Happy birthday Hrishikesh Mukherjee: The Hindi Cinema Industry has grown from strength to strength. It started with Raja Harishchandra in 1913 and gave legends like Dada Saheb Phalke, Guru Dutt the Kapoors, Dilip Kumar, Dev Anand, RD Burman and Lata Mangeskar among others. But as they say, change is the only constant. Cinema which is said to be the reflection of society has now been reduced to a tool to push anti-Hindu agenda and leftist propaganda. Even at the time when disgruntled audiences are raising their voice against the failing ways of Bollywood, the cabal is not changing its ways.
On the birthday of the legendary director Hrishi-da (Hrishikesh Mukherjee), it is important to highlight his great service to the industry. Along with it, let Bollywood know what it takes to create a meaningful cinema that lives fresh for time immemorial.
Early life of Hrishikesh Mukherjee
Exactly a hundred years back, on 30th of September, Hrishikesh Mukherjee was born in a Bengali Brahmin family. His early days were spent in the streets of Calcutta (now Kolkata). He opted science stream and graduated in Chemistry from the University of Calcutta. Then he spent some time in the teaching profession. He used to teach mathematics and science.
After some time, he tried his luck in the entertainment industry. In his initial days, he worked as a cameraman. In the late 1940s, he took editorial duties in B. N. Sircar’s New Theatres in Calcutta. He learned the fineness of editing from the greatest editor of that time Subodh Mitter (‘Kenchida’).
From 1951, Hrishikesh Mukherjee worked with Bimal Roy in Mumbai as film editor and assistant director. He was a part of the landmark films like Do Bigha Zamin and Devdas.
As they say success and failure are part and parcel of one’s life. Hrishikesh Mukherjee had his fair share of ups and downs. In 1957, his debut directorial film Musafir was not a success. But he persisted and his passion for cinema was unflinching. Soon, he started receiving acclaim and awards. In 1959, his second film, Anari, was well received by critics and jury members. The film and its cast and crew won five Filmfare Awards. In the best director category, he lost the award to his mentor, Bimal Roy. Which is not at all small feat in itself.
In the following years Hrishikesh Mukherjee directed and assisted numerous films. Some of his most notable films include: Guddi (1971), Anand (1971), Bawarchi (1972), Namak Haraam (1973), Chupke Chupke (1975), and Gol Maal (1979).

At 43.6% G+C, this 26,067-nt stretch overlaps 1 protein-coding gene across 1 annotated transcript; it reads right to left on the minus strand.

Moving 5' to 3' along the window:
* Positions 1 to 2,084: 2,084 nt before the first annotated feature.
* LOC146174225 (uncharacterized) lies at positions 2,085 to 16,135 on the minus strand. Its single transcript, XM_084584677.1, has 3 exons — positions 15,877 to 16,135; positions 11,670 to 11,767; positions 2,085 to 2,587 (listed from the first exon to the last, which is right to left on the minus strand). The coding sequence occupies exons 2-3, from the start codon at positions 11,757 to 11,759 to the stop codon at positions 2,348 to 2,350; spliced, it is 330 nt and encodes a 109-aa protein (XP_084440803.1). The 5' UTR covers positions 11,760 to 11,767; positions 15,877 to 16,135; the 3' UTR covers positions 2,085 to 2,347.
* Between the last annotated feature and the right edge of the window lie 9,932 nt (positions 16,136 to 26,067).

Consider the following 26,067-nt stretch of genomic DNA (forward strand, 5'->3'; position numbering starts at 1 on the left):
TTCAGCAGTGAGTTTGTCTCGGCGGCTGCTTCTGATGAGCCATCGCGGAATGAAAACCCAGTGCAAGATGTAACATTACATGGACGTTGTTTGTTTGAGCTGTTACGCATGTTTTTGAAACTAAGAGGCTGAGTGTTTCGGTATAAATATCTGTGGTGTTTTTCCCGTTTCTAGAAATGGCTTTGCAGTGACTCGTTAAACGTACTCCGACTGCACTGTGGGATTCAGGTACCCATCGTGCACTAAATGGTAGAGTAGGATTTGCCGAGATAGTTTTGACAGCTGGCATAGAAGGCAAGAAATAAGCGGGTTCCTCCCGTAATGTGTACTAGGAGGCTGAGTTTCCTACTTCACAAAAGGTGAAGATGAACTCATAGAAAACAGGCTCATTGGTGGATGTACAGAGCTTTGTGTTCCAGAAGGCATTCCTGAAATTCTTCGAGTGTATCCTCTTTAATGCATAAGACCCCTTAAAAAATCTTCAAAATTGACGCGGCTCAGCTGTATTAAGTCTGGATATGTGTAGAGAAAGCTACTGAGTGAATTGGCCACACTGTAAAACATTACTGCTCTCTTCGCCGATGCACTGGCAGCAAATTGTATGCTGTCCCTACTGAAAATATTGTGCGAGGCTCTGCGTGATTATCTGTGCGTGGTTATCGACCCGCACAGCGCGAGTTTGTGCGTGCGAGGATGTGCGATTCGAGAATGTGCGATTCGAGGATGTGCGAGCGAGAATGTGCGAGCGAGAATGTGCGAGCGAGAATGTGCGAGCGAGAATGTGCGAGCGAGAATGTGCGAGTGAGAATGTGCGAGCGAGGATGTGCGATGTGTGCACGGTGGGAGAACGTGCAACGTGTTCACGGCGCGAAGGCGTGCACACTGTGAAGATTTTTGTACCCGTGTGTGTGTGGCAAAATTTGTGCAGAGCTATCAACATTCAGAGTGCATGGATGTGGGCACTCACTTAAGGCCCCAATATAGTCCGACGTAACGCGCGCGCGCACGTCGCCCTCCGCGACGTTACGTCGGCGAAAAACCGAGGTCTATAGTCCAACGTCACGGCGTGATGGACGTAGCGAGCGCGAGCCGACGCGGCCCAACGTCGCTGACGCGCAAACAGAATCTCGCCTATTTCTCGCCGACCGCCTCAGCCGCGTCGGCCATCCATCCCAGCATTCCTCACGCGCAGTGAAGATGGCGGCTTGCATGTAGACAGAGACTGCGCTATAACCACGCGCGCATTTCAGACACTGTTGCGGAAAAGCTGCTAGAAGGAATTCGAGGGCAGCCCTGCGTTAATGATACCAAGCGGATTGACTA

For his benevolent nature, he was popularly known as Hrishi-da. In a four-decade long career in Hindi Cinema Industry, he directed 42 films. Hrishikesh Mukherjee is known as the pioneer of the ‘middle cinema’ of India. His cinematic work reflected social issues and the changing middle-class ethos. He demonstrated a niche middle path between the extravagance of mainstream cinema and the stark realism of art cinema.
For his great service to Hindi Cinema, the Government of India honoured him with the Dada Saheb Phalke Award (1999) and Padma Vibhushan (2001). He received the NTR National Award in 2001. He also won eight Filmfare Awards. He holds the distinction of working with almost all the top Indian stars since independence of India.
Amitabh Bachchan’s Godfather
Do you know that veteran actor Dharmendra was typecast as a romantic and action hero? If it was not Director Hrishikesh Mukharjee we wouldn’t have ever witnessed hilarious scenes like we witnessed in Chupke Chupke. For the first time Hrishi-da introduced Dharmendra in comedy roles, through Chupke Chupke.
Amitabh Bachchan calls Hrishi-da as his Godfather. As it was Hrishi-da who gave Mr Bachchan his big break with the timeless creation Anand in 1970. In the movie Anand, Hrishi-da casted Amitabh Bachchan along with Rajesh Khanna. Anand became a blockbuster and now it is among the best films of Bollywood. Further, Hrishi-da also introduced Jaya Bhaduri to Hindi cinema in his film Guddi. His last film was Jhooth Bole Kauwa Kaate. He casted Anil Kapoor in the lead role as his original hero Amol Palekar had grown old.
In later life, Hrishikesh Mukherjee suffered from chronic kidney failure and breathed his last on 27th of August 2006. Bollywood is badly missing the genius as he wore many hats and aced in all traits. He will always be counted among the greatest filmmakers of Indian cinema. It is high time that the Bollywood cabal learns the art of Cinema from the man who was the epitome of craft and gave cinema many iconic hits. As they say, legends never die, he will always live long in the hearts of cinema and art lovers through his timeless work in the field of entertainment. Happy birthday Hrishikesh Mukherjee (Hrishi-da).
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